The delegation will meet with St Kitts and Nevis Prime Minister Dr Denzil Douglas, Foreign Minister Sam Condor and pay a courtesy call on Governor General Sir Cuthbert Sebastian.

The two countries have been partnering on a number of projects in recent months, from a new agro-tourism project that broke ground last month to a solar panel pilot programme that provides green energy to government buildings in Basseterre.

Joining the Foreign Minister will be Chin-Mu Wu, director general of Taiwan’s Department of Latin American and Caribbean Affairs, Shu-Hui Lee, the department’s section chief and several other …

MEXICO'S BIGGEST CHALLENGE ....

Can Mexico re-brand itself? By Len Freeman 
BBC News Drug-related violence in the resort of Acapulco has driven tourists away and put armed police and soldiers on the streets
Can you re-brand a country in the same way you might re-brand a packet of soap powder? Some in Mexico are hoping you can after the intensive media coverage of drug cartels, violence, murder and kidnappings in the country. Mexico's President Felipe Calderon has called in a British expert on country branding for advice, and the country's tourism industry is now headed by a man who has worked for some of the biggest consumer brands in the world. More than 47,500 people have been killed since 2006 in drug-related incidents, with the numbers of tourists and investors going to Mexico well down as a result. Flawed reputation Simon Anholt is an expert on the branding of countries. He thinks Mexico's image problems go much deeper than the negative reports of drug violence.

STUDIES HAVE PROVEN FOR MANY YEARS THAT IRRADIATING FRUIT MAKES COMMERCIAL SENSE ...

IMO NOTE:


With studies proving for the benefits of fruit irradiation from shelf life to food safety, the National Mango Board (NMB) has fought the science and  decided to over ride fact and go with emotion. Here is just one more example of the Science.






From 1997:


Irradiated Fruit, People are Buying

Christine M. Bruhn

Department of Food Science & Technology





A desire for novelty and good taste has driven

consumer purchase of high quality irradiated tropical

fruit from Hawaii. Irradiation offers new opportunities

for producers to extend the shelf life of fruits, ship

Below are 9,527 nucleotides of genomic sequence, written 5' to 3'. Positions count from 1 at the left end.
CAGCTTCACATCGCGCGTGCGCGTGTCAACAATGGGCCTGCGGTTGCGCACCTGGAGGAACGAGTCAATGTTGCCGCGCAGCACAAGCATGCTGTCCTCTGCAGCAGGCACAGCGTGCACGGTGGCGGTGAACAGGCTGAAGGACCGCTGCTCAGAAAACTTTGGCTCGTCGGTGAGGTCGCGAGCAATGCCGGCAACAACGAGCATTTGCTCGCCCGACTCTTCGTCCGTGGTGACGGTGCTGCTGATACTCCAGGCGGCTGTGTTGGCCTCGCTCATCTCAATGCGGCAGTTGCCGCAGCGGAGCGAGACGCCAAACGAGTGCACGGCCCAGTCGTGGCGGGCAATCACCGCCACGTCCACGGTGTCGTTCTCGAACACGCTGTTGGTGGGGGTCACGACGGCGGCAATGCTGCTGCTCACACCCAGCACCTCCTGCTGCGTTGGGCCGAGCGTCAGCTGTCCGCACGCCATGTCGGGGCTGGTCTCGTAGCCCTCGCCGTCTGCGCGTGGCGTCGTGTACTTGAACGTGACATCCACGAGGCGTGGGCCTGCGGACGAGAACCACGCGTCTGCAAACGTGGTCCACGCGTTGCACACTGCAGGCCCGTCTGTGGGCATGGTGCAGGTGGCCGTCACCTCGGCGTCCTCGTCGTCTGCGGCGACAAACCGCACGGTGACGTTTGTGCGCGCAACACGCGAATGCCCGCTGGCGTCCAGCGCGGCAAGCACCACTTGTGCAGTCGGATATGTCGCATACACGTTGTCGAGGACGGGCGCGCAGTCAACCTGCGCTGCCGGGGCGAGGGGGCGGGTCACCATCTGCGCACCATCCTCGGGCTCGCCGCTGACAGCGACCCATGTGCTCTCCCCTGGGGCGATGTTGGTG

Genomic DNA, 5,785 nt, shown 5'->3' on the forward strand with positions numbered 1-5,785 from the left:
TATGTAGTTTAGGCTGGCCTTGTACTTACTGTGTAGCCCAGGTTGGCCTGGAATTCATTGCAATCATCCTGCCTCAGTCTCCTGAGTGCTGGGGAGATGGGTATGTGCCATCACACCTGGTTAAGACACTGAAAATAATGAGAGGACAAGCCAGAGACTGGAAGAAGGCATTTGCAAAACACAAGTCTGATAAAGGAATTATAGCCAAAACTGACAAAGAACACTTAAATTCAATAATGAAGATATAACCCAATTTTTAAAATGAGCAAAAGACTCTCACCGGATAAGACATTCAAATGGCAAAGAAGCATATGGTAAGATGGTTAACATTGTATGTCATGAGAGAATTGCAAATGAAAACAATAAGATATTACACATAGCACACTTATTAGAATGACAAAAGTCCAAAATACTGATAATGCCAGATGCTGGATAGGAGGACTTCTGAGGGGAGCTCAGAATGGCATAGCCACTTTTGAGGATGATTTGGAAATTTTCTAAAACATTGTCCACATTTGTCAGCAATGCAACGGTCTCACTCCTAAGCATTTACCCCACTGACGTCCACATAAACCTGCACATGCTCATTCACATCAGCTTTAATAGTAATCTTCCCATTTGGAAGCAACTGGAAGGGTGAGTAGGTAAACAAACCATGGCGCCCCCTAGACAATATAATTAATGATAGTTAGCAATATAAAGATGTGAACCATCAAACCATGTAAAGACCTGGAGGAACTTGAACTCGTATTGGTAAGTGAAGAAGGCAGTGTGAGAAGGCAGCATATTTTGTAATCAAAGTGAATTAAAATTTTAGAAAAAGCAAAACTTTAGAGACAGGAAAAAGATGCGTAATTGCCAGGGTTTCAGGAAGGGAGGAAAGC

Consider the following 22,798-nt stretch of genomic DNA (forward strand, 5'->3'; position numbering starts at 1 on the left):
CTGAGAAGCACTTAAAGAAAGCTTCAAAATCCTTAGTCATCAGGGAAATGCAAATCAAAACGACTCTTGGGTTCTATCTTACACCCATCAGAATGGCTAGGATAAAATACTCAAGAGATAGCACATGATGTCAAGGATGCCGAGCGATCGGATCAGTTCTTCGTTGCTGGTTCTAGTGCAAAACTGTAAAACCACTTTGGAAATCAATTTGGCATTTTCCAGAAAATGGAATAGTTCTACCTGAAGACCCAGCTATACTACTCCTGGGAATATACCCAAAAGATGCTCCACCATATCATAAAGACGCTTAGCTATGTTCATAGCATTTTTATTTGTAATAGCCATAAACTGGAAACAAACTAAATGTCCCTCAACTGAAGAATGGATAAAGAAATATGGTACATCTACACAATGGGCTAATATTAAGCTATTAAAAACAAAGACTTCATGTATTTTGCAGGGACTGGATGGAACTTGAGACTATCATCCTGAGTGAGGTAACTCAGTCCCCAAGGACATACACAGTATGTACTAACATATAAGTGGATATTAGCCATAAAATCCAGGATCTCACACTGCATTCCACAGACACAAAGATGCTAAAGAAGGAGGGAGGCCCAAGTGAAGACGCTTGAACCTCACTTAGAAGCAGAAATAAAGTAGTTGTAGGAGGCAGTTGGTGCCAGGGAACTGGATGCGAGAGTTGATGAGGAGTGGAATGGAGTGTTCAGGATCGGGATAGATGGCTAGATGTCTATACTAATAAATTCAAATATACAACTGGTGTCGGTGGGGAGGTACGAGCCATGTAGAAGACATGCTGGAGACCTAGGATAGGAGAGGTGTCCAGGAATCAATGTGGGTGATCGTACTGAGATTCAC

good quality produce from insect quarantine areas, and

possibly enhance food safety.


Irradiation exposes fruit to high levels of

energy from radioactive isotopes like Cobalt 60 or from

machines. Low level treatment does not affect food

nutritive value or wholesomeness, destroys insects, and

may extend shelf life. Irradiation is not appropriate for

all produce items, however its use is broader than

earlier thought.



In the past, Animal and P…

STUDY REVEALED THAT CLEARLY MARKED IRRADIATED PRODUCE OUTSOLD COMPETION ...

One of the most successful market trials of irradiated foods was carried out in 1991 in a small food store in Chicago, USA. 

Clearly labelled irradiated strawberries, oranges and grapefruits outsold their non-irradiated counterparts by a ratio of 9:1. 

In the following season, irradiated strawberries became the number one seller with the ratio expanding to 20:1 over the unirradiated product. 

This positive experience encouraged approximately 60 stores in Indiana, Illinois and Ohio to sell a variety of irradiated foods (Pszczola, 1992).


PROFESSIONAL AND MEDIA RECOGNITION OF FOOD IRRADIATION

The upsurge in support of food irradiation in the USA has been reflected in Position Statements from a number of professional bodies and media. 
Bodies such as the American Dietetic Association and American Medical Association support the use of irradiation to enhance the safety and quality of food and see their role as assisting in the education of consumers about the technology. 
Many sectors of the f…

10% OF MEXICO'S EXPORT MANGOES EXPECTED TO BE IRRADIATED THIS YEAR ...

By Will Cavan
Executive Director
International Mango Organization (IMO)
Vista, California




www.mangoworldmagazine.blogspot.com






February 22, 2012



















Mexico's leading fresh fruit irradiation facility is expecting to process as much as 10% of the total mango export crop this year.













In a recent communication with the IMO, Arved Deecke, Managing Partner of BENEBION, Matehuala, Mexico, based USDA approved facility expressed that:


"Volumes might be as high as 30k tons this year (10% of all exports)"





When asked on the 21st of February by the IMO if the facility had begun processing mangoes, Mr. Deecke explained that the facility was still "a few days away from a strong start to the 2012 season."
The BENEBION irradiation facility was certified by USDA/APHIS officials at the end of last year's Mexican mango season.

Mr. Deecke is making plans to attend the IMO 4th GLOBAL MANGO CONFERENCE on June 29th, 2012 and will have much more data to share with attendees at that time.